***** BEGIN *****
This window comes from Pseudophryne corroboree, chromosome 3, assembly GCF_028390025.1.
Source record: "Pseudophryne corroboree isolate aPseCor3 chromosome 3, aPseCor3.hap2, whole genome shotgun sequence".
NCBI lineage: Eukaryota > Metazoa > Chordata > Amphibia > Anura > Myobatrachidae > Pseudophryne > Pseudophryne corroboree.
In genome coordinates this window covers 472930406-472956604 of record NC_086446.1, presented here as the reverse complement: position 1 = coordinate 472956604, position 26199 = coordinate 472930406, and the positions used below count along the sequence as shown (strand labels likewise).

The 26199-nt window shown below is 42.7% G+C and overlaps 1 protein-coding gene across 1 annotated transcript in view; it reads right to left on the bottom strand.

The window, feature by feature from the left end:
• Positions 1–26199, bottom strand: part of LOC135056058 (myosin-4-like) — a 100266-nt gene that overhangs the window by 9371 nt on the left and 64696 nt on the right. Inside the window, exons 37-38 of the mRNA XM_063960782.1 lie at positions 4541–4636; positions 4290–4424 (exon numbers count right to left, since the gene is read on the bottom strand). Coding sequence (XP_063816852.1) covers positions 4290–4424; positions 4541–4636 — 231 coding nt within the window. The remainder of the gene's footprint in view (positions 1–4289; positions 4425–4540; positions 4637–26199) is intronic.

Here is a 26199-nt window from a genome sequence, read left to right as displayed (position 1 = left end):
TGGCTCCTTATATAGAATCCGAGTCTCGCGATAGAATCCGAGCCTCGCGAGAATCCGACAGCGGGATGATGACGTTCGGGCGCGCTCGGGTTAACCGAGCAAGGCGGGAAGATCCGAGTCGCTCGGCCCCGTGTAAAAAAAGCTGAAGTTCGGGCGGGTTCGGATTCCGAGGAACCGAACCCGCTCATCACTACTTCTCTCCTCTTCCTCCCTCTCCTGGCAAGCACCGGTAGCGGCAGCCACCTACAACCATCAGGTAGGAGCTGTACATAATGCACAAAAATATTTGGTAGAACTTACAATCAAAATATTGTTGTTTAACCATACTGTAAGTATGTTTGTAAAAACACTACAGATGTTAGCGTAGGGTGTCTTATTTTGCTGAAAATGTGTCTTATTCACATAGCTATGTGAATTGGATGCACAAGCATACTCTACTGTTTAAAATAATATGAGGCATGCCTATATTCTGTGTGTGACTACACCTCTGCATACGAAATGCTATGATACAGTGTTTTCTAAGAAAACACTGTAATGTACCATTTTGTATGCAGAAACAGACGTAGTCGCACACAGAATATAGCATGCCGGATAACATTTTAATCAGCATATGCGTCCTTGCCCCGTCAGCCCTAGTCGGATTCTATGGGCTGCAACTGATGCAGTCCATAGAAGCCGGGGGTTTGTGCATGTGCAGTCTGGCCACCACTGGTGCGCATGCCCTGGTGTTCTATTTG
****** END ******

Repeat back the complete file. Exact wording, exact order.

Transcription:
This window comes from Pseudophryne corroboree, chromosome 3, assembly GCF_028390025.1.
Source record: "Pseudophryne corroboree isolate aPseCor3 chromosome 3, aPseCor3.hap2, whole genome shotgun sequence".
NCBI lineage: Eukaryota > Metazoa > Chordata > Amphibia > Anura > Myobatrachidae > Pseudophryne > Pseudophryne corroboree.
In genome coordinates this window covers 472930406-472956604 of record NC_086446.1, presented here as the reverse complement: position 1 = coordinate 472956604, position 26199 = coordinate 472930406, and the positions used below count along the sequence as shown (strand labels likewise).

The 26199-nt window shown below is 42.7% G+C and overlaps 1 protein-coding gene across 1 annotated transcript in view; it reads right to left on the bottom strand.

The window, feature by feature from the left end:
• Positions 1–26199, bottom strand: part of LOC135056058 (myosin-4-like) — a 100266-nt gene that overhangs the window by 9371 nt on the left and 64696 nt on the right. Inside the window, exons 37-38 of the mRNA XM_063960782.1 lie at positions 4541–4636; positions 4290–4424 (exon numbers count right to left, since the gene is read on the bottom strand). Coding sequence (XP_063816852.1) covers positions 4290–4424; positions 4541–4636 — 231 coding nt within the window. The remainder of the gene's footprint in view (positions 1–4289; positions 4425–4540; positions 4637–26199) is intronic.

Here is a 26199-nt window from a genome sequence, read left to right as displayed (position 1 = left end):
TGGCTCCTTATATAGAATCCGAGTCTCGCGATAGAATCCGAGCCTCGCGAGAATCCGACAGCGGGATGATGACGTTCGGGCGCGCTCGGGTTAACCGAGCAAGGCGGGAAGATCCGAGTCGCTCGGCCCCGTGTAAAAAAAGCTGAAGTTCGGGCGGGTTCGGATTCCGAGGAACCGAACCCGCTCATCACTACTTCTCTCCTCTTCCTCCCTCTCCTGGCAAGCACCGGTAGCGGCAGCCACCTACAACCATCAGGTAGGAGCTGTACATAATGCACAAAAATATTTGGTAGAACTTACAATCAAAATATTGTTGTTTAACCATACTGTAAGTATGTTTGTAAAAACACTACAGATGTTAGCGTAGGGTGTCTTATTTTGCTGAAAATGTGTCTTATTCACATAGCTATGTGAATTGGATGCACAAGCATACTCTACTGTTTAAAATAATATGAGGCATGCCTATATTCTGTGTGTGACTACACCTCTGCATACGAAATGCTATGATACAGTGTTTTCTAAGAAAACACTGTAATGTACCATTTTGTATGCAGAAACAGACGTAGTCGCACACAGAATATAGCATGCCGGATAACATTTTAATCAGCATATGCGTCCTTGCCCCGTCAGCCCTAGTCGGATTCTATGGGCTGCAACTGATGCAGTCCATAGAAGCCGGGGGTTTGTGCATGTGCAGTCTGGCCACCACTGGTGCGCATGCCCTGGTGTTCTATTTG